In the study of more than 9,300 patients with hypertension, lowering blood pressure below a commonly used target significantly reduced serious heart problems and cut the risk of death in adults aged 50 and older.
The preliminary results of a large U.S. government-sponsored study released on Friday, September 11, 2015, reported that using a combination of medicines to reduce systolic pressure to a target of 120 versus 140 cut the rate of heart attacks, strokes and heart failure by almost a third and the risk of death by nearly a quarter.
"This study provides potentially life-saving information that will be useful to health care providers as they consider the best treatment options for some of their patients, particularly those over the age of 50," Dr. Gary Gibbons, director of the National Heart, Lung, and Blood Institute (NHLBI), which sponsored the study, said in a statement.
Systolic blood pressure, the arterial pressure when the heart contracts, is the top number in a blood pressure reading. High blood pressure is widely considered a leading risk factor for heart disease, kidney failure and other health problems. Many of these health issues can cause death or increase the risk of the need of Long Term Health Care.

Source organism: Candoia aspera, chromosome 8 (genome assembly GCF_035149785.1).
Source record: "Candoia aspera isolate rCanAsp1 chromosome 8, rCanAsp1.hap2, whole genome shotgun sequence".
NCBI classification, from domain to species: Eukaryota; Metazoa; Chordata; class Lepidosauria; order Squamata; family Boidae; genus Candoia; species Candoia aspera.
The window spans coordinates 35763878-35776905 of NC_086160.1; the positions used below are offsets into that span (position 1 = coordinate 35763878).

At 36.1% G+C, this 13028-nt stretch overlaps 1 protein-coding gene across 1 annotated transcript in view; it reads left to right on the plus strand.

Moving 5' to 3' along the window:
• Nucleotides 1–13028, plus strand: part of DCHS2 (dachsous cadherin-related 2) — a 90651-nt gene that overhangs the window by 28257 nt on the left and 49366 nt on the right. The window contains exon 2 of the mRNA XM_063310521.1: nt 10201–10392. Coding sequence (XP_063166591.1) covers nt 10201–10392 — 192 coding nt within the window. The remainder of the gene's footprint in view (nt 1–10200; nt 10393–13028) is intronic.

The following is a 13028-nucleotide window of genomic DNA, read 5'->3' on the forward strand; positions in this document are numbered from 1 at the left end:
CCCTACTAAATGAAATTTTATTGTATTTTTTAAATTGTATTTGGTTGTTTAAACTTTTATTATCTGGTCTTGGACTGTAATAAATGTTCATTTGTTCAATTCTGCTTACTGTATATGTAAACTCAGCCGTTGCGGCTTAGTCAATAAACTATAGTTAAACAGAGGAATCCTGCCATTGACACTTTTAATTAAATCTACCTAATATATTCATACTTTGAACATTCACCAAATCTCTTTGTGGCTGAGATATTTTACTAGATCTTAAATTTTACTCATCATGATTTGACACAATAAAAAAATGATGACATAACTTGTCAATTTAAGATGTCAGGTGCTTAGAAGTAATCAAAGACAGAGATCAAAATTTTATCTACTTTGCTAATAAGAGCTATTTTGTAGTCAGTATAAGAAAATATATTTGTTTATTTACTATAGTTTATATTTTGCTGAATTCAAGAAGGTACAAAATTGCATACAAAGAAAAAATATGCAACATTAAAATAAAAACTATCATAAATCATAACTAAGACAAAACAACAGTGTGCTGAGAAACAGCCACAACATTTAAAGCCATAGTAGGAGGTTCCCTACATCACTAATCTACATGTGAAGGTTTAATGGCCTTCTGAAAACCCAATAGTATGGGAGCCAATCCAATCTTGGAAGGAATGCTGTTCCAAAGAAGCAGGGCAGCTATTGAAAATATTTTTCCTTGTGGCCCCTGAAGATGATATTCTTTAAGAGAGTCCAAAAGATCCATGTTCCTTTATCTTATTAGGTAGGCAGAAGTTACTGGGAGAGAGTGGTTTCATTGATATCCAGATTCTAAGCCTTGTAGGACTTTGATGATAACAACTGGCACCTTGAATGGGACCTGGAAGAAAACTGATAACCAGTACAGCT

The vast majority of blood pressure medicines from a variety of classes are available as inexpensive generics. The classes include angiotensin receptor blockers, or ARBs, such as Novartis' Diovan, calcium channel blockers, like Pfizer's Norvasc, ACE inhibitors, including Pfizer's Altace, and diuretics, such as Merck's Hyzaar.
Doctors on a conference call to discuss the study said blood pressure of 120 over 80 was seen as desirable, but that 140/90 was a commonly used target. They also noted that there is no real consensus, which was a reason for conducting the trial.
"Patients should talk to their doctor to determine whether this lower goal is best for their individual care," said Dr. Lawrence Fine, chief of Clinical Applications and Prevention at the NHLBI.
One in three Americans over the age of 18 years suffers from hypertension according to the Cleveland Clinic . They indicate the prevalence is higher among older individuals, women and non-Hispanic blacks. Despite the increase in prevalence, recent data from the National Health and Nutrition Examination Survey (NHANES) demonstrate an improvement in blood pressure control (50%) among Americans with hypertension. However, the blood pressure control rate remains suboptimal in people who have serious comorbid conditions such as chronic kidney disease.
Control of blood pressure has many positive impacts on health. The Alzheimer’s Association says several conditions known to increase the risk of cardiovascular disease — such as high blood pressure, diabetes and high cholesterol — also increase the risk of developing Alzheimer's. Some autopsy studies show that as many as 80 percent of individuals with Alzheimer's disease also have cardiovascular disease.
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